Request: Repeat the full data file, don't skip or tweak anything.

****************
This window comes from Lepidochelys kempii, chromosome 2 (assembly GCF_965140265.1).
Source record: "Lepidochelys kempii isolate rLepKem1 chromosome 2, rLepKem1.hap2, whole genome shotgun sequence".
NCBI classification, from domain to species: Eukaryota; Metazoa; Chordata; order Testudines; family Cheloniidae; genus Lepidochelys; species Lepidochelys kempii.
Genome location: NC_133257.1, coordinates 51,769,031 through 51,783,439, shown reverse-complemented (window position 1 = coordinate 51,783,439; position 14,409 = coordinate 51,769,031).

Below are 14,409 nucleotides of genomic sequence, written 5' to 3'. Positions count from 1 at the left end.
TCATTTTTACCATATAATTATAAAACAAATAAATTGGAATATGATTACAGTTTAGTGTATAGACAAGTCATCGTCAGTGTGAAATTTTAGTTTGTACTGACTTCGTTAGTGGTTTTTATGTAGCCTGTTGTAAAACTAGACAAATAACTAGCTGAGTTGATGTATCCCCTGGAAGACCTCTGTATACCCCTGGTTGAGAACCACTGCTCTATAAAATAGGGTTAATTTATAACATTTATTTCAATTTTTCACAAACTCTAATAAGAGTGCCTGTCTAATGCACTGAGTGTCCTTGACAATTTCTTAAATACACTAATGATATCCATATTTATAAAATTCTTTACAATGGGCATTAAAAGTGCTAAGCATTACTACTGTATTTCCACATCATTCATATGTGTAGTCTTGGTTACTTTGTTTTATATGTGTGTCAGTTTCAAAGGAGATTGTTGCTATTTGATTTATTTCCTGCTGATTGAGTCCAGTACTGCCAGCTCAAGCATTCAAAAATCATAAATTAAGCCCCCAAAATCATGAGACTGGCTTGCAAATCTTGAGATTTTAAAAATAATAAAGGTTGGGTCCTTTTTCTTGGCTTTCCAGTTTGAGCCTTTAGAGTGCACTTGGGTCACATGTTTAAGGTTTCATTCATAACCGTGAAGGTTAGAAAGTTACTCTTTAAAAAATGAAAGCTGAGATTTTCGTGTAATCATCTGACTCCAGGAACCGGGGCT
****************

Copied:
This window comes from Lepidochelys kempii, chromosome 2 (assembly GCF_965140265.1).
Source record: "Lepidochelys kempii isolate rLepKem1 chromosome 2, rLepKem1.hap2, whole genome shotgun sequence".
NCBI classification, from domain to species: Eukaryota; Metazoa; Chordata; order Testudines; family Cheloniidae; genus Lepidochelys; species Lepidochelys kempii.
Genome location: NC_133257.1, coordinates 51,769,031 through 51,783,439, shown reverse-complemented (window position 1 = coordinate 51,783,439; position 14,409 = coordinate 51,769,031).

Below are 14,409 nucleotides of genomic sequence, written 5' to 3'. Positions count from 1 at the left end.
TCATTTTTACCATATAATTATAAAACAAATAAATTGGAATATGATTACAGTTTAGTGTATAGACAAGTCATCGTCAGTGTGAAATTTTAGTTTGTACTGACTTCGTTAGTGGTTTTTATGTAGCCTGTTGTAAAACTAGACAAATAACTAGCTGAGTTGATGTATCCCCTGGAAGACCTCTGTATACCCCTGGTTGAGAACCACTGCTCTATAAAATAGGGTTAATTTATAACATTTATTTCAATTTTTCACAAACTCTAATAAGAGTGCCTGTCTAATGCACTGAGTGTCCTTGACAATTTCTTAAATACACTAATGATATCCATATTTATAAAATTCTTTACAATGGGCATTAAAAGTGCTAAGCATTACTACTGTATTTCCACATCATTCATATGTGTAGTCTTGGTTACTTTGTTTTATATGTGTGTCAGTTTCAAAGGAGATTGTTGCTATTTGATTTATTTCCTGCTGATTGAGTCCAGTACTGCCAGCTCAAGCATTCAAAAATCATAAATTAAGCCCCCAAAATCATGAGACTGGCTTGCAAATCTTGAGATTTTAAAAATAATAAAGGTTGGGTCCTTTTTCTTGGCTTTCCAGTTTGAGCCTTTAGAGTGCACTTGGGTCACATGTTTAAGGTTTCATTCATAACCGTGAAGGTTAGAAAGTTACTCTTTAAAAAATGAAAGCTGAGATTTTCGTGTAATCATCTGACTCCAGGAACCGGGGCT